"even in the CS area, metric-wise (for hiring, positions, funding, etc.), journals will often still count for more than a conference" — Speaking as the chair of the faculty recruiting committee in a top-5 CS department: This is simply incorrect. I don't recall anyone on my committee ever pointing out a CS journal paper in any junior candidate's CV. (For interdisciplinary folks, it's important for research to be published in journals in the other area: Biology research in biology journals, for example.)

This is counter to my own experience in applying for jobs, and in my current department, where journal papers are held in higher esteem. I know there are Computer Science Departments with their own by-laws and policies whereby conferences can be given as much weight as journals, but this is why I said "often", not "always". It is also my experience that such departments tend to be the more famous ones: the ones with enough clout to have their own policies. Smaller/less-well-known departments (which are by their nature more numerous) often have to abide by wider faculty/collegial policy.

In any case, to try to put some meat into the answer, I tried Googling for some tenure-track and hiring criteria in Computer Science. I'll pick out relevant quotes:

1) Department of Computer Science at the University of Vermont: Guidelines for Tenure-Track and Tenured Faculty

Publication of refereed articles in both journals and conferences is very important; in many areas of computer science, publication in top-tier conferences is considered as prestigious as publication in top journals.

2) Department of Computer Science & Engineering, University of Minnesota: Criteria for Promotion and Tenure

A 1994 NRC Committee on Academic Careers for Experimental Computer Science stated “The requirements for good research and engineering in experimental computer science and engineering (ECSE) are different from those of many other academic disciplines” and then added “Because conferences are the vehicle of choice in ECSE for the dissemination of research, well-refereed conference proceedings (as well as work published in refereed private journals) should be given as much weight as archival journal articles in evaluating a candidate's research portfolio for promotion and tenure”. Certain proceedings articles should be weighted equally or even more heavily than archival journal articles when evaluating the candidate's research contributions

3) Duke University, Computer Science Department, By-Laws

[...] recognising the important role played by conferences, book chapters, and other non-journal research documents.

4) University of Stockholm: Tenure-Track Position, Department of Computer Science

The quality of the research should be documented by presentations at well-es­ta­blished conferences and publications in high quality international journals and conferences.

5) Computer Science Department: Appalachian State University: Criteria for Promotions and Tenure

Scholarly Activity

Examples of Indicators of Excellent Performance

  1. Publishes an article in a refereed journal.
  2. Publishes a textbook. [nothing about conferences]

6) Wright State University, Department of Computer Science By-Laws

Primary indications of quality normally include, but are not limited to, the following:

  • publication of research results and of extended scientific and engineering reviews in peer-refereed journals of acknowledge stature (particularly those of scholarly professional societies such as the ACM and IEEE);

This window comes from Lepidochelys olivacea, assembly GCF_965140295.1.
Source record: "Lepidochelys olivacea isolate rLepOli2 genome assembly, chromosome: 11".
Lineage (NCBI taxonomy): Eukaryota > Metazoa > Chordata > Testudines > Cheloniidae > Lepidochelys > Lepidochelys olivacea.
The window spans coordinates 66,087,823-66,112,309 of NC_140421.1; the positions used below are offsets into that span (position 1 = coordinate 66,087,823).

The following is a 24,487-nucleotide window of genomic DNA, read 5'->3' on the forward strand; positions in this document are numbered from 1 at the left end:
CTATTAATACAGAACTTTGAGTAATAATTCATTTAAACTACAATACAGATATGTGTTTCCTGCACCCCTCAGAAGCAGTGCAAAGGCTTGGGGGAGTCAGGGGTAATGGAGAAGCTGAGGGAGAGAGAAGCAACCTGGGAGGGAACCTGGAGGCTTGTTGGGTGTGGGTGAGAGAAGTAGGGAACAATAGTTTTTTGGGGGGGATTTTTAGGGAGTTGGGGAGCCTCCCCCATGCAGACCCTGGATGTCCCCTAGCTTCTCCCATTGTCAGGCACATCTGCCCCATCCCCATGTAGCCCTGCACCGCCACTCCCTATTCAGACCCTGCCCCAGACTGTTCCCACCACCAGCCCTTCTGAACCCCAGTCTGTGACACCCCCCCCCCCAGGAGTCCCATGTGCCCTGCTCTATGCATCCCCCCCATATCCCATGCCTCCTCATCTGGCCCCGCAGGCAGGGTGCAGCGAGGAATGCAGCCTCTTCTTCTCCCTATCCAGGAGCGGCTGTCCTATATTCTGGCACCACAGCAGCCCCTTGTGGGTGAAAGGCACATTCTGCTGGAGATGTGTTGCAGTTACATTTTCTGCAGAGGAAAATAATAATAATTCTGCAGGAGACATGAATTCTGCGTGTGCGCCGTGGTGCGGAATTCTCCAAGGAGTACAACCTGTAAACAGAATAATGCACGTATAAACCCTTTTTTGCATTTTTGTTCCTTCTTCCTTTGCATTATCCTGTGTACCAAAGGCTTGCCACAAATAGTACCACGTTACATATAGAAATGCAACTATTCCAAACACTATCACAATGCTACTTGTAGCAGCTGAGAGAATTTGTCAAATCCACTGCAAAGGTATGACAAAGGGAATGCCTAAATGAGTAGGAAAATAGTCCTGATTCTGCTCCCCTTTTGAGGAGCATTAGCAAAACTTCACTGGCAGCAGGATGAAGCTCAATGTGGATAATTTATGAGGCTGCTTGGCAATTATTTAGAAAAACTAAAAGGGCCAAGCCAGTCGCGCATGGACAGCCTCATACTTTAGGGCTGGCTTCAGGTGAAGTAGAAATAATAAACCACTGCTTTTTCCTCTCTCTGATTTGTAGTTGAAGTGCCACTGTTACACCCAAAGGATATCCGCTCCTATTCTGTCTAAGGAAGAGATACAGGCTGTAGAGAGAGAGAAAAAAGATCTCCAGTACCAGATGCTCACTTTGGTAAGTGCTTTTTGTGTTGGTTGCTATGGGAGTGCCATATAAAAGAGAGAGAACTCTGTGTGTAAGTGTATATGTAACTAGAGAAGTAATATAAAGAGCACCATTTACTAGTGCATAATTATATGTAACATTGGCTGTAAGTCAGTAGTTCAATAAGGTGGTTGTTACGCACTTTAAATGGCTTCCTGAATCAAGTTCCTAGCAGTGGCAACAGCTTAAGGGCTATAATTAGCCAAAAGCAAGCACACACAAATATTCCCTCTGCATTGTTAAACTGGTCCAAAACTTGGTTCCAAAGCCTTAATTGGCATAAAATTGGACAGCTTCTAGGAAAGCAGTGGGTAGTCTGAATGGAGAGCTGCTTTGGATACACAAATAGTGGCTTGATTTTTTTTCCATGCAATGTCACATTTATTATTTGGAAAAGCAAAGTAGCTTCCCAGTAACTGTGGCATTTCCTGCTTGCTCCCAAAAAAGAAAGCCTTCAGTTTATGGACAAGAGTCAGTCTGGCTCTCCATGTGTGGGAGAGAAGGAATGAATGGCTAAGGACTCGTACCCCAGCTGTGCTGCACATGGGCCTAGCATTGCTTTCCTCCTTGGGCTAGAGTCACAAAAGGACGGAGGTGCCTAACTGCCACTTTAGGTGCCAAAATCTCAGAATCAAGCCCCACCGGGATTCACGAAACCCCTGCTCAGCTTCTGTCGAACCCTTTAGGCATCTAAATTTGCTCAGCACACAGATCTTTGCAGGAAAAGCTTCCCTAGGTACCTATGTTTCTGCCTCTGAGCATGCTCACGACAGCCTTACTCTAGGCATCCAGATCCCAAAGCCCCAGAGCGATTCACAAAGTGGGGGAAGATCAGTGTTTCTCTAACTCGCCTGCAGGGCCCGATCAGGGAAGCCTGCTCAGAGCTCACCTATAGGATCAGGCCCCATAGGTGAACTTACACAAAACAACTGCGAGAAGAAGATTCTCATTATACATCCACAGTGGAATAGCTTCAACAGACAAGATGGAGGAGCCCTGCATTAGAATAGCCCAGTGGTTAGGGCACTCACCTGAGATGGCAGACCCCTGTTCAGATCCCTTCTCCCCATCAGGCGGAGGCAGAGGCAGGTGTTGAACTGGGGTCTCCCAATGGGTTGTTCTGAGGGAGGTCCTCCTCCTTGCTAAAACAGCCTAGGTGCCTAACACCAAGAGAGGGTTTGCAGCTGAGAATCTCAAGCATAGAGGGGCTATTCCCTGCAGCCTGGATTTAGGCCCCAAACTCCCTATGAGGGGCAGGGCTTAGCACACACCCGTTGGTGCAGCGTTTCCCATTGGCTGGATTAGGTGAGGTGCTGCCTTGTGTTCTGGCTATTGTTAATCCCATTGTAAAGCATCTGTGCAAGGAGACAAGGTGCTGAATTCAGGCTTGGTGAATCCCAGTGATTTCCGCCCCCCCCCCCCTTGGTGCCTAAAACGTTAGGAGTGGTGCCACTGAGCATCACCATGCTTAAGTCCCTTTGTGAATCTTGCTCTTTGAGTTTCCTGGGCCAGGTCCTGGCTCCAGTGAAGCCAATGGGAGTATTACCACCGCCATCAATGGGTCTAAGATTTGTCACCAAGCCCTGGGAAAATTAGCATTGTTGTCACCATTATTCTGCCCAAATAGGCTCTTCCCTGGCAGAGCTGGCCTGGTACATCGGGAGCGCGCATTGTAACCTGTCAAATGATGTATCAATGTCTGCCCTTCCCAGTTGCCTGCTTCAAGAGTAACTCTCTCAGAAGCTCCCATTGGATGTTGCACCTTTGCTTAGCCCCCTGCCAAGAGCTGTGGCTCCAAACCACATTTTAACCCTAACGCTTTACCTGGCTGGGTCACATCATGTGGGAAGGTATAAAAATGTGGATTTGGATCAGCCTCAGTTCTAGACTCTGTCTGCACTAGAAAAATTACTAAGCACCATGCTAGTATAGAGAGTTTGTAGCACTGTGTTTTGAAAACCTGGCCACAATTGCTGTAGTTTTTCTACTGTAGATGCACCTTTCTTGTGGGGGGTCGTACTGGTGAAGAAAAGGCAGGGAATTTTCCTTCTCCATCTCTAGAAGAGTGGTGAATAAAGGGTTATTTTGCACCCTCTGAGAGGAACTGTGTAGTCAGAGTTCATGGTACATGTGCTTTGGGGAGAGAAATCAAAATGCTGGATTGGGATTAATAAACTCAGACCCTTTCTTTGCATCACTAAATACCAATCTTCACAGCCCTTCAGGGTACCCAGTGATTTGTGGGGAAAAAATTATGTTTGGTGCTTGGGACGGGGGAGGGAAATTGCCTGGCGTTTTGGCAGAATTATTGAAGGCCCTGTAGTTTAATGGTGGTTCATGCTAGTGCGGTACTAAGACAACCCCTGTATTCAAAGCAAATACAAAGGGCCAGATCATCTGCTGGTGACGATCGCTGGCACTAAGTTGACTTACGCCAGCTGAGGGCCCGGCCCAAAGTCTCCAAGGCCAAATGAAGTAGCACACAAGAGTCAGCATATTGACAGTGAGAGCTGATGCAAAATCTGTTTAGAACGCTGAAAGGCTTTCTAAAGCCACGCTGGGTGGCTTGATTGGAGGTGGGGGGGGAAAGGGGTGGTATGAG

• ...

Secondary indications of quality include, but are not limited to, the following:

  • refereed conference proceedings;
  • ...

The first two departments explicitly state that conferences can be considered as highly as journals, the next two state that conferences will be considered alongside journals without any explicit ranking, and the last two state that conferences count less than journals.

These are six examples, and are biased due to having "Computer Science" in the title, meaning that they are CS-specific criteria (whereas I suspect many smaller departments would fall under more generic by-laws).

Though many CS departments (esp. the more prestigious ones) have won the battle of giving conference papers their due weight, it is still my understanding that other departments have not, and must fall in-tow with faculty/collegial guidelines.

So to answer this question:

Journal vs conference publications when looking for a job in in computer science

It depends. Though I may not have fully substantiated this here with only two anecdotes, I still hold by the position that in many CS departments (particularly smaller departments), journal articles often (not always) count for more than conference papers by merit of simply being journal articles.

(Some related discussion here.)

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The letter of the bylaws is not the same as what actually happens 'on the ground'. I'd argue that if a department (as you suggest) is preferring journals to conference, they are going contrary to the actual practice of research in many CS subdisciplines. –  Suresh Mar 22 at 23:12
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What Suresh said. Also, you're conflating hiring policies with promotion and tenure policies. Your original claim was about the former; your later evidence addresses the latter. –  JeffE Mar 23 at 2:45
    
Suresh, I don't disagree. @JeffE, the question is indeed about hiring, but my original claim was not solely about the former; verbatim: Still, even in the CS area, metric-wise (for hiring, positions, funding, etc.) .... The quotes I provide refer to positions, but also refer directly to how research output is reviewed in Computer Science. –  badroit Mar 23 at 16:26